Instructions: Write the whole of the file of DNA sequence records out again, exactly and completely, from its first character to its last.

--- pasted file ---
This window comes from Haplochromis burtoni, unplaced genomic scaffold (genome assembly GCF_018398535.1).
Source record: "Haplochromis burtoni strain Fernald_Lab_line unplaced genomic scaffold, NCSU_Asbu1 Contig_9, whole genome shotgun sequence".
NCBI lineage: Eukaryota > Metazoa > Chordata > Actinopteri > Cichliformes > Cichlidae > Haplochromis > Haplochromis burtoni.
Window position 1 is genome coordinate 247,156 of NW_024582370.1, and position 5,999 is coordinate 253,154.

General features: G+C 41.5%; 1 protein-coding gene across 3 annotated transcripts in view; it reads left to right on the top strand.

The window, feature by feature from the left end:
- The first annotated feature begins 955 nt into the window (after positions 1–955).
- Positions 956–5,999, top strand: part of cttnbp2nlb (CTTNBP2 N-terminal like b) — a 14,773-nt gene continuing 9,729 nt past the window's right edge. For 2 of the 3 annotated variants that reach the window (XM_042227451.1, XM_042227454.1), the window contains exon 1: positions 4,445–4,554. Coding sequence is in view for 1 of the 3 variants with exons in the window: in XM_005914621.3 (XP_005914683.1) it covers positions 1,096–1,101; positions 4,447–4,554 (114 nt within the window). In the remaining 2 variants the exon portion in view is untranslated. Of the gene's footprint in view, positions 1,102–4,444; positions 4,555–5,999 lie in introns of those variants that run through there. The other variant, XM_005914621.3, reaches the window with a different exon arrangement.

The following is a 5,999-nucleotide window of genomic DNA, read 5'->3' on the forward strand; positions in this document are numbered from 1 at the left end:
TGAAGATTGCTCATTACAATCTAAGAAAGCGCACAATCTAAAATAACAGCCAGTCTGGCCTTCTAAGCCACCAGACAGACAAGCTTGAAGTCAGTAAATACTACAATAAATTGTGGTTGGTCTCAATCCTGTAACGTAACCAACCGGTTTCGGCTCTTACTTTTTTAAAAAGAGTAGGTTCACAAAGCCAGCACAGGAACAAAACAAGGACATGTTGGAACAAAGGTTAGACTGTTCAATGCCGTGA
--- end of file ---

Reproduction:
This window comes from Haplochromis burtoni, unplaced genomic scaffold (genome assembly GCF_018398535.1).
Source record: "Haplochromis burtoni strain Fernald_Lab_line unplaced genomic scaffold, NCSU_Asbu1 Contig_9, whole genome shotgun sequence".
NCBI lineage: Eukaryota > Metazoa > Chordata > Actinopteri > Cichliformes > Cichlidae > Haplochromis > Haplochromis burtoni.
Window position 1 is genome coordinate 247,156 of NW_024582370.1, and position 5,999 is coordinate 253,154.

General features: G+C 41.5%; 1 protein-coding gene across 3 annotated transcripts in view; it reads left to right on the top strand.

The window, feature by feature from the left end:
- The first annotated feature begins 955 nt into the window (after positions 1–955).
- Positions 956–5,999, top strand: part of cttnbp2nlb (CTTNBP2 N-terminal like b) — a 14,773-nt gene continuing 9,729 nt past the window's right edge. For 2 of the 3 annotated variants that reach the window (XM_042227451.1, XM_042227454.1), the window contains exon 1: positions 4,445–4,554. Coding sequence is in view for 1 of the 3 variants with exons in the window: in XM_005914621.3 (XP_005914683.1) it covers positions 1,096–1,101; positions 4,447–4,554 (114 nt within the window). In the remaining 2 variants the exon portion in view is untranslated. Of the gene's footprint in view, positions 1,102–4,444; positions 4,555–5,999 lie in introns of those variants that run through there. The other variant, XM_005914621.3, reaches the window with a different exon arrangement.

The following is a 5,999-nucleotide window of genomic DNA, read 5'->3' on the forward strand; positions in this document are numbered from 1 at the left end:
TGAAGATTGCTCATTACAATCTAAGAAAGCGCACAATCTAAAATAACAGCCAGTCTGGCCTTCTAAGCCACCAGACAGACAAGCTTGAAGTCAGTAAATACTACAATAAATTGTGGTTGGTCTCAATCCTGTAACGTAACCAACCGGTTTCGGCTCTTACTTTTTTAAAAAGAGTAGGTTCACAAAGCCAGCACAGGAACAAAACAAGGACATGTTGGAACAAAGGTTAGACTGTTCAATGCCGTGA